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Contents

1. Training strategy
2. Maps
3. Marginal information and symbols
4. Grids
  - Reference system
  - Geographic coordinates
  - Military grids
  - United states army military grid reference system
  - Locate a point using grid coordinates
  - Locate a point using the us army military grid reference system
  - Grid reference box
  - Other grid systems
  - Protection of map coordinates and locations
5. Scale and distance
6. Direction
7. Overlays
8. Aerial photographs
9. Navigation equipment and methods
10. Elevation and relief
11. Terrain association
12. Mounted land navigation
13. Navigation in different types of terrain
14. Unit sustainment

A. Field sketching
B. Map folding techniques
C. Units of measure and conversion factors
D. Joint operations graphics
E. Exportable training material
F. Orienteering
G. M2 compass
H. Additional aids
I. Foreign maps
J. Global positioning system
K. Precision lightweight global positioning system receiver

Survival Gear

Handheld GPS
Specialty Outdoor Gear
Digital Compasses
Survival Books
Hunting and Fishing Magazines

4-5. LOCATE A POINT USING GRID COORDINATES

Based on the military principle for reading maps (RIGHT and UP), locations on the map can be determined by grid coordinates. The number of digits represents the degree of precision to which a point has been located and measured on a map— the more digits the more precise the measurement.

a.   Without a Coordinate Scale. Determine grids without a coordinate scale by referring to the north-south grid lines numbered at the bottom margin of any map. Then read RIGHT to the north-south grid line that precedes the desired point (this first set of two digits is the RIGHT reading). Then by referring to the east-west grid lines numbered at either side of the map, move UP to the east-west grid line that precedes the desired point (these two digits are the UP reading). Coordinate 1484 locate the 1,000-meter grid square in which point X is located; the next square to the right would be 1584; the next square up would be 1485, and so forth (Figure 4-15). Locate the point to the nearest 100 meters using estimation. Mentally divide the grid square in tenths, estimate the distance from the grid line to the point in the same order (RIGHT and UP). Give complete coordinate RIGHT, then complete coordinate UP. Point X is about two-tenths or 200 meters to the RIGHT into the grid square and about seven-tenths or 700 meters UP.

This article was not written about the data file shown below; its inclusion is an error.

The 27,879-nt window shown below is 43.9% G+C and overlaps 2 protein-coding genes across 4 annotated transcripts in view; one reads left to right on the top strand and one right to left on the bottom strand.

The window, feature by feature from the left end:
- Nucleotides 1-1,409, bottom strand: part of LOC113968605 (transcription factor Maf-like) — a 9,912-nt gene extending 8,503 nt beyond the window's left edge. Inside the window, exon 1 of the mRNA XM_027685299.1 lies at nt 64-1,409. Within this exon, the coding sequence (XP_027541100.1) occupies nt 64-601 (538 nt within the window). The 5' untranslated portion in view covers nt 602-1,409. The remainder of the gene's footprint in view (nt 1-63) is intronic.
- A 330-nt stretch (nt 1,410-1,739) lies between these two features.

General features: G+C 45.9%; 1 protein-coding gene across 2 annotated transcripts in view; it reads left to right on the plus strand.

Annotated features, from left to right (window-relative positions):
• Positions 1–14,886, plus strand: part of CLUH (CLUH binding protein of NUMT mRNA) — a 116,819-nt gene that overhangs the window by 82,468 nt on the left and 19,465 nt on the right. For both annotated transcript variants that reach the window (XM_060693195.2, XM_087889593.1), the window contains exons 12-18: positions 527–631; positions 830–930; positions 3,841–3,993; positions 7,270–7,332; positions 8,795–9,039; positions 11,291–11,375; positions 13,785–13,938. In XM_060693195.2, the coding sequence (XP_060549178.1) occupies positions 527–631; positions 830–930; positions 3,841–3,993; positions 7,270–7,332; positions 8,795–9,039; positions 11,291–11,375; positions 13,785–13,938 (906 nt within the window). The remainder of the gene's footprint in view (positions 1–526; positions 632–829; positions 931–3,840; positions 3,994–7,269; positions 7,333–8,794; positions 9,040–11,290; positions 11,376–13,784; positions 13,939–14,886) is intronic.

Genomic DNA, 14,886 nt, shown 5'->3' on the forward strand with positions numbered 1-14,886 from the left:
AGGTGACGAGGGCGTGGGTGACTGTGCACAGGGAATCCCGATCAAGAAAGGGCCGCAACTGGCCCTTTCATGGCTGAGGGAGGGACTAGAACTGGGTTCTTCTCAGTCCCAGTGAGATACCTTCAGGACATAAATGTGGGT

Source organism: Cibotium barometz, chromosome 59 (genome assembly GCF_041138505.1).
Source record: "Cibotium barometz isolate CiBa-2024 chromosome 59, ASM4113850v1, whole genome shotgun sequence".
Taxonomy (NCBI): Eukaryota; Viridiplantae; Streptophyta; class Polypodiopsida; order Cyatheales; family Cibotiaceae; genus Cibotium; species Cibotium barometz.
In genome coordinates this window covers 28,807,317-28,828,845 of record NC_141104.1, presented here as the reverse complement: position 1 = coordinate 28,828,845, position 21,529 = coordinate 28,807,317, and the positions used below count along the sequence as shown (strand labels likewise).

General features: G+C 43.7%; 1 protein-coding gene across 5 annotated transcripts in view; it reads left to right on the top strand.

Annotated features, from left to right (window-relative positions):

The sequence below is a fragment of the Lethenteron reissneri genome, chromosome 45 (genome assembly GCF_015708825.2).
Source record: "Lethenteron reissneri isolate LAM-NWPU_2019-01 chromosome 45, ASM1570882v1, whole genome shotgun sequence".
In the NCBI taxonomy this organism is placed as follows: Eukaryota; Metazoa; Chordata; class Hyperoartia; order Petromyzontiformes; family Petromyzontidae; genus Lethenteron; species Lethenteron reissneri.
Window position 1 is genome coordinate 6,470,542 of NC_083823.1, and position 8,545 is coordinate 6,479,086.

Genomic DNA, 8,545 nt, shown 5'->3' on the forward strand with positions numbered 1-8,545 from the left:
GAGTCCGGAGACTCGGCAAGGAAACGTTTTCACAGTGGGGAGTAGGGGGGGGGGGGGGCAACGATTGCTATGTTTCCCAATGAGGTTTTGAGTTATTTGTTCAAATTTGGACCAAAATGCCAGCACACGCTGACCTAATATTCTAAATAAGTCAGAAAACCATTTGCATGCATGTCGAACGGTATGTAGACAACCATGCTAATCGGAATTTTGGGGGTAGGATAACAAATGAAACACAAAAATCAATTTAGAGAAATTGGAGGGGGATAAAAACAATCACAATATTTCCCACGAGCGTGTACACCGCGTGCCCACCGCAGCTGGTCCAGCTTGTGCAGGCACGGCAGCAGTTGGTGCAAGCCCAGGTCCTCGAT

RESULTS: The coordinates to the nearest 100 meters are 142847.

Figure 4-15.  Determining grids without coordinate point.

Figure 4-15. Determining grids without coordinate point.

b.   With a Coordinate Scale (1:25,000). In order to use the coordinate scale for determining grid coordinates, ensure that the appropriate scale is being used on the corresponding map, and that the scale is right side up. To ensure the scale is correctly aligned, place it with the zero-zero point at the lower left corner of the grid square. Keeping the horizontal line of the scale directly on top of the east-west grid line, slide it to the right until the vertical line of the scale touches the point for which the coordinates are desired (Figure 4-16). When reading coordinates, examine the two sides of the coordinate scale to ensure that the horizontal line of the scale is aligned with the east-west grid line, and the vertical line of the scale is parallel with the north-south grid line. Use the scale when precision of more than 100 meters is required. To locate the point to the nearest 10 meters, measure the hundredths of a grid square RIGHT and UP from the grid lines to the point. Point X is about 17 hundredths or 170 meters RIGHT and 84 hundredths or 840 meters UP. The coordinates to the nearest 10 meters are 14178484.